I like a good challenge. When I first started working with Crosscut after leaving The Seattle Times, I did some freelance writing then part-time editing. But over the past 18 months or so, I've been drawn further into the place and it's now “what I do.” I was recently named managing editor, and my connection to this experimental, aspiring, nonprofit news organization has me feeling proud and excited — but not just for the reasons you might think.
Yes, I have an affinity for our many talented writers and the variety of voices and experiences they bring to our readers. I like our willingness to let people express a point of view as long as it's backed up by good reasoning and facts. I'm glad we strive to include many perspectives, political persuasions, and unheard (or less-heard) voices. I'm also fascinated by the grand experiment of Web journalism, and its quest for a new business model for a profession I deeply believe is essential to a strong democracy.
But more to the point: I'm here, and I'm hoping you'll join or continue supporting our mission, because of what Crosscut doesn't yet have. You can help by becoming an annual Member, making a tax-deductible contribution during our Spring Membership drive. It's easy to donate today, and below I'll describe some Member benefits and drawings for prizes if you join.
Aside from Knute “Mossback” Berger, our cleanup-hitter of a writer, and our staff editors, we do not have staff reporters, relying instead on freelancers. That makes it tough to jump on news or assign quick-turnaround analyses of important issues, or to get the quantity and depth of coverage we want. We're thinly staffed compared to our peer websites in cities like San Diego, San Francisco, Austin, Minneapolis, and St. Louis, which are far more generously funded. (C'mon, Seattle!) There's lots more we could do, and we need your support to make this happen.
We don't have a budget for good document-hunting — the root of much good investigative journalism, and grist for good nuts-and-bolts story ideas. We don't have the money to hire photographers. And we haven't yet been able to bring in up-and-coming journalists who can pair with veterans to help us dig deep on long-running stories, shedding light on the process and politics behind important decisions being made by our regional leaders.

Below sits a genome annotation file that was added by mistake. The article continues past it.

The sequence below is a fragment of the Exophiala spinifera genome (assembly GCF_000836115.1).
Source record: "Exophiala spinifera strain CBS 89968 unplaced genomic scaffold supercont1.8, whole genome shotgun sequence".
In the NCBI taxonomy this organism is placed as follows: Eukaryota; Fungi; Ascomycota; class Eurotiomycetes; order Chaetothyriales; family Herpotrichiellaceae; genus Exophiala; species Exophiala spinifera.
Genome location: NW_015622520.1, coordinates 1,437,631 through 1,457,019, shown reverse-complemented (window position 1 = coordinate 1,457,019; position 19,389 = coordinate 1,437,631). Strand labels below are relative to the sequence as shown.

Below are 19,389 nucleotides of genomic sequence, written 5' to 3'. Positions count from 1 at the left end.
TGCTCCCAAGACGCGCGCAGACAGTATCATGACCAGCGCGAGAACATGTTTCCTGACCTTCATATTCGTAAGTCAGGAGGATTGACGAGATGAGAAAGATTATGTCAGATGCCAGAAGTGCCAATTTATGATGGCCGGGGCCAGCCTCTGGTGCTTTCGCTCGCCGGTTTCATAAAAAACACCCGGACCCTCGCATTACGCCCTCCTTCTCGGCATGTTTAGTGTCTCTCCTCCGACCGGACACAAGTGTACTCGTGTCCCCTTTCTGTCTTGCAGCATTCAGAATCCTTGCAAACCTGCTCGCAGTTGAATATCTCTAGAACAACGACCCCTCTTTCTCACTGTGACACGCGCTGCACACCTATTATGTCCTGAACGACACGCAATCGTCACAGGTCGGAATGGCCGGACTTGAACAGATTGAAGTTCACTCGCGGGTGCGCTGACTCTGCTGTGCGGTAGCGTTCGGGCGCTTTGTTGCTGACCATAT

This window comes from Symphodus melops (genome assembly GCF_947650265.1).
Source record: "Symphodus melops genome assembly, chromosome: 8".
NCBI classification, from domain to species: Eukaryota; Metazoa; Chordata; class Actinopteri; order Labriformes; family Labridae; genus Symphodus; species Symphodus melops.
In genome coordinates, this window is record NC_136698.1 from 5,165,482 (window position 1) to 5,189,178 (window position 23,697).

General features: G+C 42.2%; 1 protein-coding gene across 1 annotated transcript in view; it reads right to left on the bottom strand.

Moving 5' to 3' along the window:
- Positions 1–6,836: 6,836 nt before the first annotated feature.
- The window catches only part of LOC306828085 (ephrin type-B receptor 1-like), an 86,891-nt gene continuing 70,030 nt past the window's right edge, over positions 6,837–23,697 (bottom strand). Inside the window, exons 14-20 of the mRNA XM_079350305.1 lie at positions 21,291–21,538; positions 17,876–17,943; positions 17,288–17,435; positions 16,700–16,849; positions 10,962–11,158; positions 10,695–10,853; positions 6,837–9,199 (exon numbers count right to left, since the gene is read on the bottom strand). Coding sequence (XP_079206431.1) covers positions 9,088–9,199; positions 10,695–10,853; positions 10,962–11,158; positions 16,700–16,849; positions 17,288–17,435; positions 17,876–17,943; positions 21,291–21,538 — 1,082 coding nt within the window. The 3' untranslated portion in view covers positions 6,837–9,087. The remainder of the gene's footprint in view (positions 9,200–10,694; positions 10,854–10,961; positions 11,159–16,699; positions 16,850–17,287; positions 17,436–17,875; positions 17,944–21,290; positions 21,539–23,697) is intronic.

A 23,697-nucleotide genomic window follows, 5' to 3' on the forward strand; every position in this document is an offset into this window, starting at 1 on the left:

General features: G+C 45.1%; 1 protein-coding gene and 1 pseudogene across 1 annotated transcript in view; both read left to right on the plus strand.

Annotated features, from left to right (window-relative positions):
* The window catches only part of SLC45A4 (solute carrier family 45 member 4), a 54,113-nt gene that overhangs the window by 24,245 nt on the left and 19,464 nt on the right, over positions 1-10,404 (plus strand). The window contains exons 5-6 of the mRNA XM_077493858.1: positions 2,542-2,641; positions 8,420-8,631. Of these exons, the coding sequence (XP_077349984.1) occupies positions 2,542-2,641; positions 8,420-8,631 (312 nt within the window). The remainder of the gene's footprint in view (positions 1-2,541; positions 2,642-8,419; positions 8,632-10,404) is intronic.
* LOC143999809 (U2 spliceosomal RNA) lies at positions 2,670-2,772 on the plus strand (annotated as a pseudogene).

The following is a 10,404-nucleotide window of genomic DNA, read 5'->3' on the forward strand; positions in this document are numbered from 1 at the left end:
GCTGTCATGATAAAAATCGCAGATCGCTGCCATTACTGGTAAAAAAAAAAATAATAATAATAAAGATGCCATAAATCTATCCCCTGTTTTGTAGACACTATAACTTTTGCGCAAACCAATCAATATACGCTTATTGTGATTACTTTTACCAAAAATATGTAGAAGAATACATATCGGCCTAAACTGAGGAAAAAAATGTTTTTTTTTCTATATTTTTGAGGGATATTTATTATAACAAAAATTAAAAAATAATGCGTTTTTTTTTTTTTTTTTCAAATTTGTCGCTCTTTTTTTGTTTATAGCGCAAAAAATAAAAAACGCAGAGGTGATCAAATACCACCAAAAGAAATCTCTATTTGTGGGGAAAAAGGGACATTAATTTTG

Crosscut has been fortunate enough to receive three major two-year grants, and part of that money is helping with some of the initiatives I've mentioned. We are staffing up with some key new positions on the business side. But we could be doing so much more, and the region needs so much more.
As I said, there's nothing wrong with a good challenge. In fact, it's much more fun to run toward one than away from it. I hope you'll join ours today.
During this Membership drive, we have several rewards and incentives. At the end, we'll have a drawing for a grand prize of an iPad2; all who join or renew this month are eligible. Each day there is a drawing from those who joined or renewed that day. The most recent winner (a $25 gift card to Ivar's seafood restaurants) is Madeline Wilde of Seattle. Today's prize from the drawing is a pair of tickets to any mainstage play in the ACT Theatre 2011 season: Join or renew today to be eligible for the drawing. And all who donate at the $100 level will get a free Crosscut tee shirt, black or Navy and with long sleeves. Donations are tax-deductible, as Crosscut is a nonprofit organization.
Crosscut has more than 700 Members, who provide critical financial support for this venture and a living connection with the community. We hold frequent Member events to get your ideas and feedback and to allow you to meet our writers, editors, and owners. The next party, free to Members, is April 28, when we'll be unveiling a new public space for future events and to help revitalize Pioneer Square.
That party is to thank you for your generosity, and also to celebrate our fourth birthday. The recrafting of local journalism still has a long way to go. But Crosscut, one of the pioneers in this new model of public-supported, public-interest online local journalism, has got momentum and staying power. Please help us with your vote of support.